Some days I love to feel sorry for myself. I whine and complain because things aren’t going my way. Because I need new tires for my car, or the tractor ran out of gas, or the dishwasher is leaving the dishes spotted and I have to re-scrub them all by hand.
And then I look out the kitchen window at the chickens scratching in the dirt, I look at the milk pail waiting to be filled with delicious, fresh goat milk. I look at the tiny seedlings that will be this years vegetables. I brush my hands along the shiny jars of tomato sauce, pickles, jams, jellies and maple syrup that we canned. The fridge is full, the pantry is full and our bellies are full. Life is full and good.
Some people in this world aren’t living a life as full as our own. Why we have been blessed while others live without, is something I’ll never understand. But none-the-less it’s true. Here at Iron Oak Farm we try to live simply. Small amounts of everyday joy are our goal. Joy in our work, joy in the chores, joy in the beauty of nature, and our farm. Joy in peace of mind and relative safety. Knowing where our next meal will come from, security, peace, and freedoms.
Last Christmas, Zach and I as a couple, made a decision to forgo expensive gifts to one another, and instead decided to help a family in need. We wanted to give even a fraction of the joy that we have. I was in Family Christian Stores looking for some advent candles when I learned about World Vision.
Here is their mission statement:
“World Vision is a Christian humanitarian organization dedicated to working with children, families, and their communities worldwide to reach their full potential by tackling the causes of poverty and injustice.
Working in nearly 100 countries around the world, World Vision serves all people, regardless of religion, race, ethnicity, or gender.”
|Photo Credit: World Vision|
The thing I really like about World Vision is that you have a choice in the type of charity that you donate to. Your gift can be very specific and is based on education and solving long term community problems not just donating, donating, donating. You can help children in the United States, you can help build schools, sponsor a child, help build a well, and many others. My favorite, and the option that we decided to go with is the gift of livestock.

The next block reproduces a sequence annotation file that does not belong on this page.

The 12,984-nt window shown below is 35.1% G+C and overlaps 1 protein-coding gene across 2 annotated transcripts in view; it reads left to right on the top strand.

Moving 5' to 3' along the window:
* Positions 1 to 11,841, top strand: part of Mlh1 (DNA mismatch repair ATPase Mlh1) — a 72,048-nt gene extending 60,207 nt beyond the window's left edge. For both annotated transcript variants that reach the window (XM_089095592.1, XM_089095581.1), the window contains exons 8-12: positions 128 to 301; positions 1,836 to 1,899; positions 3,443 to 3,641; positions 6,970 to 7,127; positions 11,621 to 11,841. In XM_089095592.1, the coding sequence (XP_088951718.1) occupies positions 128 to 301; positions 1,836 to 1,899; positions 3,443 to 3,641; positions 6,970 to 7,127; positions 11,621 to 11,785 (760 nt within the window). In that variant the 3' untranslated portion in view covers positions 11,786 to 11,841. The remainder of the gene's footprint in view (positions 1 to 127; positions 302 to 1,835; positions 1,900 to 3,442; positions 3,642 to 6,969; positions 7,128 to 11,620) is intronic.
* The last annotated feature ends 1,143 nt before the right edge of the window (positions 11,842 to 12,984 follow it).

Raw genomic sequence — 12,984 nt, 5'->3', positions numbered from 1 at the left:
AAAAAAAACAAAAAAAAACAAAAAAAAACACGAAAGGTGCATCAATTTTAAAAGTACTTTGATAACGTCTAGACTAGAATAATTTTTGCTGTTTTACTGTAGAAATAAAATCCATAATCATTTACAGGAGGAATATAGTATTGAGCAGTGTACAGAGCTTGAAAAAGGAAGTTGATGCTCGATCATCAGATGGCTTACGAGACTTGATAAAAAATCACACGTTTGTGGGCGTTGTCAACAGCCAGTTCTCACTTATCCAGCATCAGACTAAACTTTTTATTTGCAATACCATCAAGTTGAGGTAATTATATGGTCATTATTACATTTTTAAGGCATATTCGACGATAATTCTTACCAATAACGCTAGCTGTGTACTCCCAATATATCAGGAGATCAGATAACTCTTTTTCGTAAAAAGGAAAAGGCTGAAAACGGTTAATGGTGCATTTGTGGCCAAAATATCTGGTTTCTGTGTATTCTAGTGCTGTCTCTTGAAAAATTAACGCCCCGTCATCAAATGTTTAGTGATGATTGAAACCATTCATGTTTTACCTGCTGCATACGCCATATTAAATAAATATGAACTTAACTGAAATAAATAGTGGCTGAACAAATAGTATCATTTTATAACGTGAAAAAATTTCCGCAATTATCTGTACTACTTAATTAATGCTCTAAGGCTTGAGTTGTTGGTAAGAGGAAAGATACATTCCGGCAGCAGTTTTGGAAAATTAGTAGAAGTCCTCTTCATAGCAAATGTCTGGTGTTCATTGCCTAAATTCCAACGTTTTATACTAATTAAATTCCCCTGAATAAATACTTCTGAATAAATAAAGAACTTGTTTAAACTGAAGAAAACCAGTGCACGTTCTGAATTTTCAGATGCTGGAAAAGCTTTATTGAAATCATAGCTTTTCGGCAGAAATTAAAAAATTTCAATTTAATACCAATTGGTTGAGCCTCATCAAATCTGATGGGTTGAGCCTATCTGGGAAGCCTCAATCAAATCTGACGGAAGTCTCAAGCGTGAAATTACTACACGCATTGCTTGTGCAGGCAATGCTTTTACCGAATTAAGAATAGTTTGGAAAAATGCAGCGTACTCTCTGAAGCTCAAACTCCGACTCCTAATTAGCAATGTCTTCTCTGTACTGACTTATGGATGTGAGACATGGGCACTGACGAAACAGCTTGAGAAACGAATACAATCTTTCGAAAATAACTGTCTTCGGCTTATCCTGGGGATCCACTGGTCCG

I think this was just about the coolest thing ever! Helping children through the gift of chickens, goats, pigs, rabbits and other animals. We decided to give the gift of 2 chickens and a goat. The goat provides nourishing milk, cheese and other dairy products that can feed a family, or the family can sell these products to purchase necessities like school books and medicine. The manure form the goats and chickens acts as fertilizer to improve gardens and crops. The chickens provide meat and eggs and upon receiving their gift, the family agrees to share the offspring of the animals with the community. It’s very exponential and sustainable. Here is a video of how one family benefited from their gift of chickens.
I was apprehensive about sharing our experience as I believe that charitable acts should be done with humility and humbleness, but after one of our readers brought another, similar organization, Global Giving to our attention and asked us to share these organizations with our readers, I decided that perhaps more good could come from me sharing than keeping it to myself.
The second organization Global Giving is one I was not familiar with. I spent some time on Charity Navigator, a site designed to help people choose a charity and feel confident about where their money is going and Global Giving got very high marks: 4 out of 4 stars overall, in Financial a 64.14 out of 70, and 70 out of 70 in Accountability and transparency.
|Photo Credit: Global Giving|
The particular charity that our reader brought to our attention was a Sustainable Chicken Farm for Guatemalan Women. These women have endured 36 years of civil war and are the victims of poverty and torture. The chickens provide them with food, income, security and a hope to establish a brighter future for other women and their children.
I hope that you will spend some time reading through these organizations. Even if it’s not something you are able to donate to, sharing and spreading the word is helpful as well. Thank you.